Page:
78. Kempuraj D, Asadi S, Zhang B, Manola A, Hogan J, Peterson E, Theoharides TC: Mercury induces inflammatory mediator release from human mast cells. J Neuroinflammation. 2010, 7: 20-PMID:20222982PubMedPubMed CentralGoogle Scholar
  79. Kwon O, Lee E, Moon TC, Jung H, Lin CX, Nam KS, Baek SH, Min HK, Chang HW: Expression of cyclooxygenase-2 and pro-inflammatory cytokines induced by 2,2',4,4',5,5'-hexachlorobiphenyl (PCB 153) in human mast cells requires NF-kappa B activation. Biol Pharm Bull. 2002, 25: 1165-1168.PubMedGoogle Scholar
  80. Viora M, Quaranta MG, Straface E, Vari R, Masella R, Malorni W: Redox imbalance and immune functions: opposite effects of oxidized low-density lipoproteins and N-acetylcysteine. Immunology. 2001, 104: 431-438.PubMedPubMed CentralGoogle Scholar
  81. Ingelfinger JR: Prematurity and the legacy of intrauterine stress. N Engl J Med. 2007, 356: 2093-2095.PubMedGoogle Scholar
  82. Joshi SR, Mehendale SS, Dangat KD, Kilari AS, Yadav HR, Taralekar VS: High maternal plasma antioxidant concentrations associated with preterm delivery. Ann Nutr Metab. 2008, 53: 276-282.PubMedGoogle Scholar
  83. Davis JM, Auten RL: Maturation of the antioxidant system and the effects on preterm birth. Semin Fetal Neonatal Med. 2010, 15: 191-195.PubMedGoogle Scholar
  84. Perrone S, Tataranno ML, Negro S, Longini M, Marzocchi B, Proietti F, Iacoponi F, Capitani S, Buonocore G: Early identification of the risk for free radical-related diseases in preterm newborns. Early Hum Dev. 2010, 86: 241-244.PubMedGoogle Scholar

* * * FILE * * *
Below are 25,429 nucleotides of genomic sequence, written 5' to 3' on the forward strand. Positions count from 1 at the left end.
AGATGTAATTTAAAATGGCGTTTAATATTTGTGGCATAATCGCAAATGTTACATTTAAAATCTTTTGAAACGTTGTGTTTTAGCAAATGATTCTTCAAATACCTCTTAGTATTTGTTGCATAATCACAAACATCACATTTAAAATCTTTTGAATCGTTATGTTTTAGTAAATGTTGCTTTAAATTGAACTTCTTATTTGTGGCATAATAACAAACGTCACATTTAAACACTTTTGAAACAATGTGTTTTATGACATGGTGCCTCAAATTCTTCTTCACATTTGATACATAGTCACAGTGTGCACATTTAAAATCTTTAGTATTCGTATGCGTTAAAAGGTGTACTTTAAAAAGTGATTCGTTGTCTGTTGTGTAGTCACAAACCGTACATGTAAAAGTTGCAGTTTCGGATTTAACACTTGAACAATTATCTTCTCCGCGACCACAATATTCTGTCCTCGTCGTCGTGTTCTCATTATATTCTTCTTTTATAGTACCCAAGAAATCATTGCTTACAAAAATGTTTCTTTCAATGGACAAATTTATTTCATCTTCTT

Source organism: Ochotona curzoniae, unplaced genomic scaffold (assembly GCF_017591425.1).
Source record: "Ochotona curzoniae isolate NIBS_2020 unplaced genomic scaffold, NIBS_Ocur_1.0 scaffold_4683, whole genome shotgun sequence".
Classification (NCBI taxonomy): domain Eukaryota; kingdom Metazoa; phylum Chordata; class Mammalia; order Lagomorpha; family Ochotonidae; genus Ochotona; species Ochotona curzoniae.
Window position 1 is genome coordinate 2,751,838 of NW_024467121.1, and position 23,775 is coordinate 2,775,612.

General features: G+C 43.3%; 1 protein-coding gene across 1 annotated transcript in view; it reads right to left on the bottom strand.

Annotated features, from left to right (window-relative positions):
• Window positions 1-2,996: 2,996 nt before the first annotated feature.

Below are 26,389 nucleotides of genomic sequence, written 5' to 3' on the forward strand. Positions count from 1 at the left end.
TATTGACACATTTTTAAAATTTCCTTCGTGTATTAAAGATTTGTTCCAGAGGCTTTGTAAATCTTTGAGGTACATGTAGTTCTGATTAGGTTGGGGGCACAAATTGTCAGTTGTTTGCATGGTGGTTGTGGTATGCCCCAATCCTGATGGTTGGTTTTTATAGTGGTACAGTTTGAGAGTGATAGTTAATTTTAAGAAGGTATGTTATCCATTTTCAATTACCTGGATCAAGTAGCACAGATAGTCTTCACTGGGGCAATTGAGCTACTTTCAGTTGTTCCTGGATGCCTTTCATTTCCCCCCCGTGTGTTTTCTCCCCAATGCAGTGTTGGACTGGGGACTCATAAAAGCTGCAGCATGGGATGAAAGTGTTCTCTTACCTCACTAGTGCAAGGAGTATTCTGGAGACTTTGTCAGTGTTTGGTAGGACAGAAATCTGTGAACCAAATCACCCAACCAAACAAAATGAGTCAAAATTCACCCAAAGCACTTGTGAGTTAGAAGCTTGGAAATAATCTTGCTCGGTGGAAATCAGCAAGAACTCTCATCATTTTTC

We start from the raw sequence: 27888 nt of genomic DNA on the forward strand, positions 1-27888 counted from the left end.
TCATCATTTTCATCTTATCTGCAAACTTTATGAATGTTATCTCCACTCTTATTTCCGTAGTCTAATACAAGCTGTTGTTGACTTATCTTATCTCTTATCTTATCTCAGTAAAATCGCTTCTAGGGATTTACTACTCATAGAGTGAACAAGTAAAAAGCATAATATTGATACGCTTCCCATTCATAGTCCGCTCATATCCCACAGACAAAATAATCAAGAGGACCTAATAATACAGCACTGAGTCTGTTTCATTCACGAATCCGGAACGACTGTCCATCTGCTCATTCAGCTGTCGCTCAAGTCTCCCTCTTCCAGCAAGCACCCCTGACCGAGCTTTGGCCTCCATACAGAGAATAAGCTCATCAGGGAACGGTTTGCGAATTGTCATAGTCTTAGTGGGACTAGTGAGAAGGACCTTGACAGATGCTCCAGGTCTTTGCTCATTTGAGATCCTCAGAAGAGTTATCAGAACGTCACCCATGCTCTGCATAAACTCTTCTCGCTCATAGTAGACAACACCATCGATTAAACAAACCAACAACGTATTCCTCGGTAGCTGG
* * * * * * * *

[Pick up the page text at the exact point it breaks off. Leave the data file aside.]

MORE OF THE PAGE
85. Mostafa GA, Kitchener N: Serum anti-nuclear antibodies as a marker of autoimmunity in Egyptian autistic children. Pediatr Neurol. 2009, 40: 107-112.PubMedGoogle Scholar
  86. Lante F, Meunier J, Guiramand J, De Jesus Ferreira MC, Cambonie G, Aimar R, Cohen-Solal C, Maurice T, Vignes M, Barbanel G: Late N-acetylcysteine treatment prevents the deficits induced in the offspring of dams exposed to an immune stress during gestation. Hippocampus. 2008, 18: 602-609.PubMedGoogle Scholar
  87. Paintlia MK, Paintlia AS, Contreras MA, Singh I, Singh AK: Lipopolysaccharide-induced peroxisomal dysfunction exacerbates cerebral white matter injury: attenuation by N-acetyl cysteine. Exp Neurol. 2008, 210: 560-576.PubMedGoogle Scholar
  88. Sajdel-Sulkowska EM, Lipinski B, Windom H, Audhya T, McGinnis W: Oxidative stress in autism: elevated cerebellar 3-nitrotyrosine levels. Am J Biochem Biotechnol. 2008, 4: 73-84.Google Scholar
  89. Sajdel-Sulkowska EM, Xu M, McGinnis W, Koibuchi N: Brain region-specific changes in oxidative stress and neurotrophin levels in autism spectrum disorders (ASD). Cerebellum. 2011, 10: 43-48.PubMedGoogle Scholar